Design of EUROfusion, a European commercial nuclear fusion power plant, is now underway

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It’s official: Design has now begun for a European nuclear fusion power plant with the goal of commercializing this “clean” electricity by 2054. The first phase, which will last five years, will be dedicated to key technological decisions that will enable fusion power to move forward. From concept to commercial exploitation. The demonstration plant, named Demo, is expected to generate 300 to 500 MW of electricity.

Research in the field of nuclear fusion is progressing well. It is actually one of the best solutions for producing energy without CO2 emissions or radioactive waste. Because it relies on virtually inexhaustible resources and poses no risk (to humans or the environment), nuclear fusion is considered a safe and sustainable source of energy. Many physicists are trying to design a better reactor capable of producing more energy than is needed to start and sustain the fusion reaction.

records, In terms of performance And plasma lifetimes, are getting more and more frequent – evidence that we are getting closer to the goal. Most projects use tokamaks designed to control burning plasma using powerful magnets. The demo plant is no exception: it rests on a tokamak, which then collects the heat of the reaction to turn it into electricity. But several parameters need to be defined before considering its construction.

The project brings together nearly 5,000 professionals from across Europe

The EUROfusion Research Consortium brings together nearly 5000 experts from across Europe in the world’s largest and most comprehensive fusion R&D program. Earlier this year, EUROfusion researchers demonstrated the potential of fusion by already installing 59 megajoules is a world record Sustained fusion energy at the Joint European Torus (JET) in Culham, UK – currently the world’s largest and most powerful tokamak.

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In February 2022, the collective European Taurus broke the energy record by producing 59 megajoules. Data from these experiments are important for the development of future fusion reactors. © UK Atomic Energy Commission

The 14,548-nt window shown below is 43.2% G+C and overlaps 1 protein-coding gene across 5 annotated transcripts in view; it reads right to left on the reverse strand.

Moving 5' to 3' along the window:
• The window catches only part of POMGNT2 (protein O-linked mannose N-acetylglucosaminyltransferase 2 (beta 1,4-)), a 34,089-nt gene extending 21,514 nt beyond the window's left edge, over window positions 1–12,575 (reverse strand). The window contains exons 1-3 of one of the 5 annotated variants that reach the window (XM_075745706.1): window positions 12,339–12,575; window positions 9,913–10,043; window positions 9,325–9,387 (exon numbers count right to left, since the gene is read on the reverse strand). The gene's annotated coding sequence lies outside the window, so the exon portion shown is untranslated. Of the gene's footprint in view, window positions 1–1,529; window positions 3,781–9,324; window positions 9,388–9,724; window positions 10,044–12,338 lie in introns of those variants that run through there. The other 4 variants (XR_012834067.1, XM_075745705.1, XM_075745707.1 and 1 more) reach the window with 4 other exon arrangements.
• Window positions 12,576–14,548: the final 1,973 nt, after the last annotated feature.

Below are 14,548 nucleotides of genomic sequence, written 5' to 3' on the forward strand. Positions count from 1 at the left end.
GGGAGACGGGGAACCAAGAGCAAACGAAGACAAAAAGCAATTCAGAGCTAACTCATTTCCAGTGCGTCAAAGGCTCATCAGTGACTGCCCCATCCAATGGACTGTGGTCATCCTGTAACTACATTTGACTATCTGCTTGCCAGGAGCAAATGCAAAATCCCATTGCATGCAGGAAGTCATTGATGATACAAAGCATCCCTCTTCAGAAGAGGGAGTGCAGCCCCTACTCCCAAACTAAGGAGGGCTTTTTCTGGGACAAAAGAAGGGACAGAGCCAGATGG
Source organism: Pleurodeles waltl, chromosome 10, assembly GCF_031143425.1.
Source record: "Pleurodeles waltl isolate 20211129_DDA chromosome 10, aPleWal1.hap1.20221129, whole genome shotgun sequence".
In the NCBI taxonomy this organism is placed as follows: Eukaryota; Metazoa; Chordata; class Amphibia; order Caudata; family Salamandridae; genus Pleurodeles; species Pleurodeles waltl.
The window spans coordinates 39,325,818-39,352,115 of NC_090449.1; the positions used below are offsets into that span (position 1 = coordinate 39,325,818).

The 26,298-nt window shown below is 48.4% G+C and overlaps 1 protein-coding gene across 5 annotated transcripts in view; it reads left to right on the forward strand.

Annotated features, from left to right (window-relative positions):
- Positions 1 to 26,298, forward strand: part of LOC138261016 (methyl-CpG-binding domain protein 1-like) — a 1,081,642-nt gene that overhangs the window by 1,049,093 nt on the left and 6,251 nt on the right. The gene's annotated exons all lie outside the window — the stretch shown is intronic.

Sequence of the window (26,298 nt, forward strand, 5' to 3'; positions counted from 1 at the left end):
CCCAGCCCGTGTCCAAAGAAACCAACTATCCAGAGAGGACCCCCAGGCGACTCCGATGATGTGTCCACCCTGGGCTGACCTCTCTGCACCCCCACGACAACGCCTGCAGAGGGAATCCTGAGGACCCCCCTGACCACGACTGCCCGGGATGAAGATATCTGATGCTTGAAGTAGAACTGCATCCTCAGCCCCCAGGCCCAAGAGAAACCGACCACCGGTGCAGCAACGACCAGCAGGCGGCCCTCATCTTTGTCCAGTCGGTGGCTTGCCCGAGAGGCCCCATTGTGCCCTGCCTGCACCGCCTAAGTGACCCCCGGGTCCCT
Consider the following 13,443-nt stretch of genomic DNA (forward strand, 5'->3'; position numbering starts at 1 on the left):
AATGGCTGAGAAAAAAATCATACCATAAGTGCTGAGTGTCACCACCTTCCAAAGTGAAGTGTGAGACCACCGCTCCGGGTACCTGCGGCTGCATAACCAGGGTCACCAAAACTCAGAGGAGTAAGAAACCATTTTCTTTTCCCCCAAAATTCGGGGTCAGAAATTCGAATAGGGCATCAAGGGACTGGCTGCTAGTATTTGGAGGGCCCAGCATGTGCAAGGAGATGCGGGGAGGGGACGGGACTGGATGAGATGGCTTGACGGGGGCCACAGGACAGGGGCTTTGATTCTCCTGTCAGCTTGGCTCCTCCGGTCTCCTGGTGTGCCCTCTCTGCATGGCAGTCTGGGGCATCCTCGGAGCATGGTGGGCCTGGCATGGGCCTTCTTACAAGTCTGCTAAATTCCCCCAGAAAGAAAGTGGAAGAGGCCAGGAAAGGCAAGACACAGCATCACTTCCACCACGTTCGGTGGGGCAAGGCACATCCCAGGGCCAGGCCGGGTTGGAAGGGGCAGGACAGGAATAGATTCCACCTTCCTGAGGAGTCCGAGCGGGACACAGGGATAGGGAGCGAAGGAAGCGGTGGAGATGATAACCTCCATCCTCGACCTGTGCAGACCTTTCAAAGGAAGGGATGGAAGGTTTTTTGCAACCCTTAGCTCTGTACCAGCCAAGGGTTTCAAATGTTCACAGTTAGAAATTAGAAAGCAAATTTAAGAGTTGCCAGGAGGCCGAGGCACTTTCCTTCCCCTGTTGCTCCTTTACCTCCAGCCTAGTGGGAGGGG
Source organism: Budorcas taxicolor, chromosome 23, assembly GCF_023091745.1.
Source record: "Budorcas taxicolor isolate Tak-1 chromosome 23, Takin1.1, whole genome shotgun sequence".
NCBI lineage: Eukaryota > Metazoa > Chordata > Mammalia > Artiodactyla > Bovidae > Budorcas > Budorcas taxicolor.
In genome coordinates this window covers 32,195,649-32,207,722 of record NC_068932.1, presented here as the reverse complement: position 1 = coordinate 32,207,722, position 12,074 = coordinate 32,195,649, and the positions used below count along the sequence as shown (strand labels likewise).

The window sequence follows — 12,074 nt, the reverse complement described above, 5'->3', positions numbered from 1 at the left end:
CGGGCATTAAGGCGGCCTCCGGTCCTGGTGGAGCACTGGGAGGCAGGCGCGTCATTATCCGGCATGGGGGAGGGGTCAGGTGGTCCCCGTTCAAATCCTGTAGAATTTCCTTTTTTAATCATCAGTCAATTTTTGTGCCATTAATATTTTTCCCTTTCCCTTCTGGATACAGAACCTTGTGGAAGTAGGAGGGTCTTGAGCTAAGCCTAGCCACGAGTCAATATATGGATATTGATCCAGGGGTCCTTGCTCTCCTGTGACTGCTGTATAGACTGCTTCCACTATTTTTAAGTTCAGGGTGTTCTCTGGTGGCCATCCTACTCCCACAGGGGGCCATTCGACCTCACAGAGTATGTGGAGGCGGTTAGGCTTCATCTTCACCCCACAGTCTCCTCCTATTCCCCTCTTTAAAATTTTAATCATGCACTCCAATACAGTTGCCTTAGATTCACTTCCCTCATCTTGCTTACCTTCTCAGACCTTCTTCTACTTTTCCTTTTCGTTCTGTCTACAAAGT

This latest record reinforces the credibility of the ITER project, currently under construction in the south of France – whose first plasma production is scheduled for December 2025 – and supports the development of the demo plant. JET, like all other existing Tokamas, serves as a kind of test bed; They are an opportunity to test different materials and control devices to determine the best way to produce energy. But so far, no “net gain” in energy has been achieved.

The plant can control and sustain plasma more than any experiment conducted so far. Until then, many issues must be clarified, starting with the reproduction of tritium – one of the two fuels required for the reaction. The fusion of deuterium and tritium (which are two isotopes of hydrogen) produces a helium nucleus. Neutron. Deuterium can be derived from water, so it is virtually inexhaustible. Tritium is produced during the fusion reaction Neutrons The created vacuum will interact with the lithium modules that comprise the chamber.

It is still necessary for neutrons to escape from the plasma and strike the walls of the tokamak and be able to resist the penetration of these neutrons! This is valid not only for the demonstration plant but also for all other fusion reactors like ITER. Careful consideration should also be given to the shape of the tokamak, whether elongated or spherical.

State of the art shared with the entire scientific community

The team behind the demo presented the results of its pre-concept phase (2014-2020) in a special issue of the journal. Fusion Engineering & Design. Thus it shares the state of the art in the design of demonstration plants, 25 through open access scientific publications, peer reviewed. Design of magnets, choice of materials, tritium production, heat extraction, nuclear safety, … absolutely all important points are addressed.

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DEMO’s design and R&D activities in Europe benefit greatly from the experience gained during the design, licensing and construction of ITER. Gianfranco Federici, Head of Fusion Technology at EUROfusion, and Tony Donne, EUROfusion Project Director, underline. However, both remind us that uncertainties in fusion science and engineering persist throughout the design and engineering phases.

Both researchers note that Demo’s work cannot wait until ITER is completed: ” If demo engineering design efforts begin too long after ITER delivery, highly skilled and experienced personnel will be lost to other industries, with inevitable brain drain and loss of lessons learned. They write at the end of the articles, urging that education and training programs for nuclear fusion support its development and deployment.

The conceptual design is expected to be completed by 2027, but the demo is unlikely to be the world’s first nuclear fusion power plant. In fact, many private companies in the field, such as Tokamak energy And First light fusionIn the United Kingdom, expect a plant to be commissioned in the 2030s. China announced That’s his China Fusion Engineering Test Reactor (CFETR) will generate up to 2 GW when completed in 2035. The UK is also said to be about to launch its first fusion power plant. called STEP (For this Spherical tokamak for energy production), the construction of which will be completed in 2040.

Source: EUROfusion

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